Apart from these three views, there is another view known as drishti-srishti-vada.  This is identical with the ekajivavada.  According to this view, the consciousness when reflected in avidya is jiva and since avidya is one, the jiva also is one.  And the other individual souls and the insentient universe are like objects in a dream state; they have only apparent reality.  The one and the only individual soul attain liberation after getting the intuitive knowledge of Brahman from the preceptor who is also fancied by him as an omniscient being.  This view is said to be the principal view of the Vedanta6.  Our author deals with all these four views and he seems to favour the drishti-srishti-vada.  He observes:

brahmaiva anadi-mayavasat
jivabhavamapannassan muchyate”.7
                        According to Advaita the infinite Brahman when associated with avidya undergoes transmigration and when freed from avidya attains liberation.  And avidya could be removed only by the intuitive knowledge of Brahman.  Here arises the question of some importance––whether meditation is the real cause of the intuitive knowledge or whether it is merely an aid to the mahavakyas leading to that result.  The prevalent view in Advaita is that the mahavakyas directly lead to the knowledge of Brahman.  And our author holds this view.  The objection to this view is that the innate nature of a sentence is to give rise to only mediate knowledge.  Hence the Upanishadic texts also, in view of their being sentences, give rise to only mediate knowledge of Brahman and not to the intuitive knowledge of Brahman.  This objection is not valid because whether a sentence gives rise to mediate knowledge or immediate knowledge lies in the nature of the object concerned.  If the object is mediate, then the sentence gives rise to only a mediate knowledge of the object.  But here Brahman is always immediate and hence the mahavakyas could give rise to the immediate knowledge of Brahman.  And this intuitive knowledge annihilates avidya and Brahman which is self-luminous manifests itself.  And Brahman free from avidya is liberation.  This intuitive knowledge brings about the annihilation of all deeds except the fructified ones.  Till the later are destroyed by experiencing their results, the realised soul continues to exist in the body.  This is known as jivanmukti.  When in the end a jivanmukta is dissociated with his physical accompaniments, he becomes Brahman itself and this is known as videhamukti.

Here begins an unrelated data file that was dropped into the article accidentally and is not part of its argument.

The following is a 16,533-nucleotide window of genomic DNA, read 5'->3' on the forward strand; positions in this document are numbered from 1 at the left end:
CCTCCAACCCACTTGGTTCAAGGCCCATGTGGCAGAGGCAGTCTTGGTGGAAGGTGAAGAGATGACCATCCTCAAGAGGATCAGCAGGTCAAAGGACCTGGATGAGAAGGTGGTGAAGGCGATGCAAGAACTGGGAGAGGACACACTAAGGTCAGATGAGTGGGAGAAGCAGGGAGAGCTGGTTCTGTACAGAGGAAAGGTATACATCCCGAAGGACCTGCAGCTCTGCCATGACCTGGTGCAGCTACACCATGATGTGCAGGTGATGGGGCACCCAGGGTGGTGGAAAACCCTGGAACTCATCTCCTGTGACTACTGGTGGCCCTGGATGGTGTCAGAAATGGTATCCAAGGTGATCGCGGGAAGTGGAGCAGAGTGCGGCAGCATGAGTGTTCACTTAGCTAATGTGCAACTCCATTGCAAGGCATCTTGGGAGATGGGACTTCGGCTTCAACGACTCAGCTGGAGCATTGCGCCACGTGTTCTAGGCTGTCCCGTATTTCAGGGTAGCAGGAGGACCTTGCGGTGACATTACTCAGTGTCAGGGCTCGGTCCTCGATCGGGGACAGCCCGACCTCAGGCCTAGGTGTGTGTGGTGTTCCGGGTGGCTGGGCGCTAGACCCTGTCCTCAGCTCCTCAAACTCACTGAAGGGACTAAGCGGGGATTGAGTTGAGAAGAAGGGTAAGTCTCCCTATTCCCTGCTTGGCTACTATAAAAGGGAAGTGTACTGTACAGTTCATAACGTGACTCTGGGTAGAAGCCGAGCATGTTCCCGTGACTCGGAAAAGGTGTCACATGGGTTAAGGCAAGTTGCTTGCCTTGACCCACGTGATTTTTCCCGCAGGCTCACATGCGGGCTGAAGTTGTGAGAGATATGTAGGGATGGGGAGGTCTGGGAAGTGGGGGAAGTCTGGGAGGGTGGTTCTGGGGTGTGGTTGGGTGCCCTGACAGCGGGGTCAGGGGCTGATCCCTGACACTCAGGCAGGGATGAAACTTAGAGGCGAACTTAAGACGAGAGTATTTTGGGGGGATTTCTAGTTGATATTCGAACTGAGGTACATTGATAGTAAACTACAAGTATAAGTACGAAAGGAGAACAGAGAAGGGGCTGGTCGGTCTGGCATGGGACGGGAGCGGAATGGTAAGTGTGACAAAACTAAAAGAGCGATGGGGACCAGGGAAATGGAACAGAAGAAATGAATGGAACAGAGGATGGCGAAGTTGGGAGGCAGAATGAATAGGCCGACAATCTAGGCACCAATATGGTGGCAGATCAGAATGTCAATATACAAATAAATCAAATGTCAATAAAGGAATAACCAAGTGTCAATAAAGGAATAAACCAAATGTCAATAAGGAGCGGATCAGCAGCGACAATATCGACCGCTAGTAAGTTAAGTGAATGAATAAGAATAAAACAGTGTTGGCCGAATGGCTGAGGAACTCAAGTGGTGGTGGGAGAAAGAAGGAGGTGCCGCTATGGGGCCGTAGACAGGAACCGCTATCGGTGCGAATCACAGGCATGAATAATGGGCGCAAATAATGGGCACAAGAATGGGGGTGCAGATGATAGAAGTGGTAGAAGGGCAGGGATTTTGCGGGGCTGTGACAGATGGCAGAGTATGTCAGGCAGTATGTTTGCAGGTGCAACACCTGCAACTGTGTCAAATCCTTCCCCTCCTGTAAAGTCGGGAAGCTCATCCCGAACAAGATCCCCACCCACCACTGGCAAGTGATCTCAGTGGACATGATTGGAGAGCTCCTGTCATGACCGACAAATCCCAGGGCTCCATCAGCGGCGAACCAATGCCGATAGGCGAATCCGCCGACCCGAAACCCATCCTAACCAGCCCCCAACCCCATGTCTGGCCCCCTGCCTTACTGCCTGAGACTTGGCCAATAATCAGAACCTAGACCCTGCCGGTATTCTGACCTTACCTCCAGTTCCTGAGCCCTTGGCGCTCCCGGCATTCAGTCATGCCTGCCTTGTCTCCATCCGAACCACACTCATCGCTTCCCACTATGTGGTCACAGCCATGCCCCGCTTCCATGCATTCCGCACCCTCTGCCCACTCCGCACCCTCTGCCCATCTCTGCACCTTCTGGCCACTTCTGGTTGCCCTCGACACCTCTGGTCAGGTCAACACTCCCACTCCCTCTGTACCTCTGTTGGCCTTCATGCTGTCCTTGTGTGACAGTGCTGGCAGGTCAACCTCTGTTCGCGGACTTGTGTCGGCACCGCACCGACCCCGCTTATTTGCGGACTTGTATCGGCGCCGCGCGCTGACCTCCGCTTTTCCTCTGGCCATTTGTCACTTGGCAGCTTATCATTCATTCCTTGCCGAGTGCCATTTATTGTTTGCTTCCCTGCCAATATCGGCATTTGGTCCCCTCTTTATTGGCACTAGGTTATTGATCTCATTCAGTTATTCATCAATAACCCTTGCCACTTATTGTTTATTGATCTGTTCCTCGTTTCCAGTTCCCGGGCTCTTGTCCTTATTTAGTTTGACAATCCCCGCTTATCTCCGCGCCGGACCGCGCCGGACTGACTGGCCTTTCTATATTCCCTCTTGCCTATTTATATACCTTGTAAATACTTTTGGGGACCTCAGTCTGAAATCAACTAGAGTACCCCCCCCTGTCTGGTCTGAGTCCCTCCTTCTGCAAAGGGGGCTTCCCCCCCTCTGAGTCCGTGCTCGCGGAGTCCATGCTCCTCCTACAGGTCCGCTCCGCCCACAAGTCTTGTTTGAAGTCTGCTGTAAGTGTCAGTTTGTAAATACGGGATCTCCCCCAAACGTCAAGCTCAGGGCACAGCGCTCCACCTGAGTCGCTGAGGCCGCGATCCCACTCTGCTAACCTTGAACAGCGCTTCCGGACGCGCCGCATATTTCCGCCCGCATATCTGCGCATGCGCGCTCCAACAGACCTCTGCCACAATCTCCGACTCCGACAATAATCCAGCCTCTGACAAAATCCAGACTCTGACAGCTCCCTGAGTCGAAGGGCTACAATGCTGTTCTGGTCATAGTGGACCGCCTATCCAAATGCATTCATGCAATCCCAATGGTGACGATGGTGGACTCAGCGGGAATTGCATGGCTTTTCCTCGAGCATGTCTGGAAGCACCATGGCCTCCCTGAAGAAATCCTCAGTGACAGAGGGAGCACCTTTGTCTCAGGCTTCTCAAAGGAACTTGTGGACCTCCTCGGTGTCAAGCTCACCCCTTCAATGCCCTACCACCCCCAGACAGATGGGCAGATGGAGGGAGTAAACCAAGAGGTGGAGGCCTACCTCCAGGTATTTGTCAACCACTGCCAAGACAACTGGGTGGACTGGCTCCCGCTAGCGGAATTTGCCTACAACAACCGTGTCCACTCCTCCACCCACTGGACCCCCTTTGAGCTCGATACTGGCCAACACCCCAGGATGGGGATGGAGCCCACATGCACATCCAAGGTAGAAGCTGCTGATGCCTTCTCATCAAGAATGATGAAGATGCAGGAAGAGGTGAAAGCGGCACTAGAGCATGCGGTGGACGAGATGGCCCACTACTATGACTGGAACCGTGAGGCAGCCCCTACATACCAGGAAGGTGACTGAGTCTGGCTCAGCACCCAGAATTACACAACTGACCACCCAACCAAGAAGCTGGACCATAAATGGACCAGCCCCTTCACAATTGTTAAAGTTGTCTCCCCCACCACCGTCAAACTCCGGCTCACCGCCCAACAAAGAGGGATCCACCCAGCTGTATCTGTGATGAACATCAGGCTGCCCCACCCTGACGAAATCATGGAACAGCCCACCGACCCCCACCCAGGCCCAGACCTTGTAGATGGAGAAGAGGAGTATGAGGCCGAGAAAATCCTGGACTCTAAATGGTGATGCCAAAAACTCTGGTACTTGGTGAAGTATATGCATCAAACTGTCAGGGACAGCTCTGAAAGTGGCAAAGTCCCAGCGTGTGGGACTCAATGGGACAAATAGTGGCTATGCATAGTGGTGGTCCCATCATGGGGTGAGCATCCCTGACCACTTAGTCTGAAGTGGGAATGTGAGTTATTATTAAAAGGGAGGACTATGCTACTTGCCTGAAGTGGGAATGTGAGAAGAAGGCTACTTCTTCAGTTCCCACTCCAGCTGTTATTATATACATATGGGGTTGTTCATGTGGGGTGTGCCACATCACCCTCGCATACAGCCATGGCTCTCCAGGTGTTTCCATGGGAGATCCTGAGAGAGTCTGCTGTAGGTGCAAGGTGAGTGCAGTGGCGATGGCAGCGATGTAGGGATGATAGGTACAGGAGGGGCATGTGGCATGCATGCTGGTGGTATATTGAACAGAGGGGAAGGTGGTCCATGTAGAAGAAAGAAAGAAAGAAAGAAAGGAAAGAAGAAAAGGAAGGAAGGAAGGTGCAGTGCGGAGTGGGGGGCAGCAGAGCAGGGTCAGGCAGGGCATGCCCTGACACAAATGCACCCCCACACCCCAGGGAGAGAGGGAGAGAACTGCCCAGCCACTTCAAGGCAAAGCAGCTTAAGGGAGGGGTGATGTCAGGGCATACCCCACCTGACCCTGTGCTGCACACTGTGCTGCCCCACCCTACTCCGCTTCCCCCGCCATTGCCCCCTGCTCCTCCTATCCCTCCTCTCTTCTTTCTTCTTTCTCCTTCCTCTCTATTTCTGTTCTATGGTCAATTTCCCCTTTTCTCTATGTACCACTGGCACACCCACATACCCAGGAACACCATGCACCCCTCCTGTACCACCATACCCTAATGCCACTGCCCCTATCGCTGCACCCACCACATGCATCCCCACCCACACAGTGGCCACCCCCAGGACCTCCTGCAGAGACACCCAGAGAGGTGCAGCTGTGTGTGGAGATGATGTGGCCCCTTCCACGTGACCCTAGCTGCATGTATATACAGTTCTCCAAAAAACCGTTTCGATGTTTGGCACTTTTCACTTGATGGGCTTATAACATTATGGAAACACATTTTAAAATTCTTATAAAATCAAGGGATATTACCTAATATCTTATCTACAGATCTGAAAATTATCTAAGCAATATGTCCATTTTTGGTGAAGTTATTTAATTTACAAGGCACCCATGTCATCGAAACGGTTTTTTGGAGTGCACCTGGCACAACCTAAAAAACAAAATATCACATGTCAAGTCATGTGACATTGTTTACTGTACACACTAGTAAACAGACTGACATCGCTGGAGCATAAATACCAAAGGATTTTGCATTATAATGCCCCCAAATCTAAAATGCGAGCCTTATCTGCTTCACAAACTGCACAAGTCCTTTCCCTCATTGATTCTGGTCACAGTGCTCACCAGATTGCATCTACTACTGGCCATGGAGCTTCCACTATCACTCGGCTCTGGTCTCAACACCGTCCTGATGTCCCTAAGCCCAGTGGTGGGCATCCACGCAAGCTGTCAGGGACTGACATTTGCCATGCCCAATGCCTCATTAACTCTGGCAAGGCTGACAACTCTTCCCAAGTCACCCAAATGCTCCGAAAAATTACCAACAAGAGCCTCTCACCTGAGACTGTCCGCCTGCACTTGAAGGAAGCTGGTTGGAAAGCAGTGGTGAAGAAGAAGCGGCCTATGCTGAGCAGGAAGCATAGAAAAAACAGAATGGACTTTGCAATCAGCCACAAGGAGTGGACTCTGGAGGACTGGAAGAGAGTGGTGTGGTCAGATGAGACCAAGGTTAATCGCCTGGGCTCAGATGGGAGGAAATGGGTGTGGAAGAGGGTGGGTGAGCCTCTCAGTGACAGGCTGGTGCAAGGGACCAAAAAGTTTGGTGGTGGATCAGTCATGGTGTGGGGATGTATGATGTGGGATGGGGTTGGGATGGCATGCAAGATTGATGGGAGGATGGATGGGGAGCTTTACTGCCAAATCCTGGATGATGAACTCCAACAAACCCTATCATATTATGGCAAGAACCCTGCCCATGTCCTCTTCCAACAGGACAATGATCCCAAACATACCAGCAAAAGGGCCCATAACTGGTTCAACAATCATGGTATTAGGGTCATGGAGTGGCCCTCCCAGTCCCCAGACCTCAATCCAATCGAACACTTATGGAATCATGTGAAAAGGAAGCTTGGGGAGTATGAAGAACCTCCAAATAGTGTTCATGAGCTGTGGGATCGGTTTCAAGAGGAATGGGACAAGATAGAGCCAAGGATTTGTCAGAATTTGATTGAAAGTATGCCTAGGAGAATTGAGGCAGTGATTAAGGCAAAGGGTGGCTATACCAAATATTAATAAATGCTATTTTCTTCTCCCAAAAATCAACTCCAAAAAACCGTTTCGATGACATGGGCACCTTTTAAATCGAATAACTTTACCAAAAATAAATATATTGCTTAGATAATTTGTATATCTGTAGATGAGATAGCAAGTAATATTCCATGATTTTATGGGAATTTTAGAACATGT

The greatest contribution of Sadananda Kasmiraka lies in this that he had had access to all important Advaitic works of his predecessors and he had presented the Advaitic doctrines in a lucid way for the benefit of posterity.  The style of the Advaita-brahma-siddhi is more lucid and less pedantic than that of the Advaita-siddhi.  In simplicity of exposition and fairness to the other systems, it deserves to be placed with the Vivaranaprameyasamgraha of Vidyaranya and the Tattvapradipika of Chitsukhacharya.

1.  Vide p. 247.
2.  Advaita-brahma-siddhi, pp. 247ff.
3.  Ibid., pp. 243ff.
4.  Ibid., p. 250.
5.  Ibid., p. 248.
6.  Ibid., p.260.
7.  Ibid., p.259.

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Preceptors of Advaita - Other Parts:

Preceptors of Advaita